BRYAN/COLLEGE STATION, Tex. (KBTX) - The Metropolitan Planning Organization is working on ways to ease congestion, but they say it won't be cheap.
"We have about $3 billion worth of need and we get about $13 million a year," said Dan Rudge, Executive Director of the Bryan/College Station Metropolitan Planning Organization.
They've released a new survey on their website. It's one question that asks how much they're willing to pay for a smooth commute.
"We don't have enough money to fix all of our transportation issues. We're really asking the public to tell us: how much congestion can you deal with and how much are willing to pay for the level of congestion?" said Rudge.
According to the MPO - it would cost each household in Bryan-College Station $1,200 a year to keep roads at the current congestion level at about 16 hours of delays per year.
2007 traffic levels (approx. 12 hour delays) will cost $1,500.
There are also other options for people to consider like to allow a 33% increase in congestion meaning 21 hours of delay/year per commuter and would cost $800/year per household. Or a 67% increase would be 27 hours of delay at $350/year.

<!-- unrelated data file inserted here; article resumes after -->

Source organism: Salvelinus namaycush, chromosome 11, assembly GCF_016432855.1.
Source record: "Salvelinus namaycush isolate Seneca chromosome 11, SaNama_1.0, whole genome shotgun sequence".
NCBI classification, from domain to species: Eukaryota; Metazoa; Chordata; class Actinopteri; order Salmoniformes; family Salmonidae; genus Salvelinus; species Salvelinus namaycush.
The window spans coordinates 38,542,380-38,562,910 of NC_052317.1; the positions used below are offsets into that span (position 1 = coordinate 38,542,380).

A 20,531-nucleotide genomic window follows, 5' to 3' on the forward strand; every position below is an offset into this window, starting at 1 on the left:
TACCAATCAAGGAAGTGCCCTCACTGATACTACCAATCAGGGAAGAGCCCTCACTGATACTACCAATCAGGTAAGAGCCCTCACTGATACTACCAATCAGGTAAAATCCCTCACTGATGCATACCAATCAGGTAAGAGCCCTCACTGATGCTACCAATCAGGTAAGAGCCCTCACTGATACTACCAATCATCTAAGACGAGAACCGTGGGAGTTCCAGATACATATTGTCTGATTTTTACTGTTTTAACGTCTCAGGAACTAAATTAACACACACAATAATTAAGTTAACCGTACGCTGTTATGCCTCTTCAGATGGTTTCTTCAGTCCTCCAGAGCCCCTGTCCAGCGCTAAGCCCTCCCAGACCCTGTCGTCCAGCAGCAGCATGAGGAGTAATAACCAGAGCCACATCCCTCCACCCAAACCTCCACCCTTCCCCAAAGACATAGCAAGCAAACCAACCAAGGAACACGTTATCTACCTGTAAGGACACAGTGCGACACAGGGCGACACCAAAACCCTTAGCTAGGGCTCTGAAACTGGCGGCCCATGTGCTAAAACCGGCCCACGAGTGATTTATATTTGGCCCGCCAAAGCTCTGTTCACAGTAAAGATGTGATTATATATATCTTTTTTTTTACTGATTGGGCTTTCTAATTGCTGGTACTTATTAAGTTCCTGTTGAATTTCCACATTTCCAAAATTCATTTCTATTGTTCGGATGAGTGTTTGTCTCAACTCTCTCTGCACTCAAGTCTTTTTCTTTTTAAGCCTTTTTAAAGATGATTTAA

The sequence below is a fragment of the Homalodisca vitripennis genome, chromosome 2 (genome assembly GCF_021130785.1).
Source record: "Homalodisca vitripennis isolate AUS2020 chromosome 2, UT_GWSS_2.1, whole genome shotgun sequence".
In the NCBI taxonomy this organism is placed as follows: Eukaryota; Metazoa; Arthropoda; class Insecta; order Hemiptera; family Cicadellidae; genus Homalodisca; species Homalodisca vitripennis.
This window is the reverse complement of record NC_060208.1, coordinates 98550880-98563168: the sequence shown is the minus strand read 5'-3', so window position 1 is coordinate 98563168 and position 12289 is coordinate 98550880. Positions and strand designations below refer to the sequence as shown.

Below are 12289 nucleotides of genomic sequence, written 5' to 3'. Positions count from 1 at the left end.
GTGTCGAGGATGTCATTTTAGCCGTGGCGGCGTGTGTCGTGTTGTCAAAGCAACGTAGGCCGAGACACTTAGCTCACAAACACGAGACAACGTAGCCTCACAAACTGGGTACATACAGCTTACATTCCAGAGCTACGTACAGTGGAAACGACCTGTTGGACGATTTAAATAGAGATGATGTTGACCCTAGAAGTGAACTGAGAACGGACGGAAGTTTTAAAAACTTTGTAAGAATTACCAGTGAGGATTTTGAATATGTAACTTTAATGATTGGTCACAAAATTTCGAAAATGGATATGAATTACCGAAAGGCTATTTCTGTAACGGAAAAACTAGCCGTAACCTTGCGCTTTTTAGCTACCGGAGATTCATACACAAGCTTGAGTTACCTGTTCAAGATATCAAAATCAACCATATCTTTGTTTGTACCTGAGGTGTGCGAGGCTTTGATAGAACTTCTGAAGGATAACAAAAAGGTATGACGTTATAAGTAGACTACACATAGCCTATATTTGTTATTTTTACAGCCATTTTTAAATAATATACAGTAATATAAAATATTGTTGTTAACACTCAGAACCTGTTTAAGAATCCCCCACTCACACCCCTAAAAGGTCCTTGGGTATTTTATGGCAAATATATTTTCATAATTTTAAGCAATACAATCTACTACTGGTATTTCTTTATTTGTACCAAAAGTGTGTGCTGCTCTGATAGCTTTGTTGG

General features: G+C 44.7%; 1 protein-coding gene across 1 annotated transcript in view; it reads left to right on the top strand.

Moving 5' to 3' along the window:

The MPO says if people don't want to pay up congestion is predicted to double by 2035.
"We can't do both. We can't not raise money and we can't not stop congestion from happening because we're a growing area and we're going to grow very quickly," said Rudge.
That money would be raised through funding sources like gas taxes, registration fees, and tolls.
Some residents say they don't want to give up anymore money.
"I really don't want to pay tolls on roads and I really don't want to pay any more taxes, so I'll just avoid," said Diana Sanabria.
Luis Villavicencio said that he agrees.
"That's high. That's too much. It's already hard enough to live off what you've got," said Villavicencio.
Click here to see the survey details.
The survey will be open until early September. You can fill it out for yourself here.
A public forum will be held in September to share the results of the survey.
“We really hope that people will participate in the survey. The more responses we get, the stronger we feel about how we put together our metropolitan transportation plan in the coming year.," said Rudge.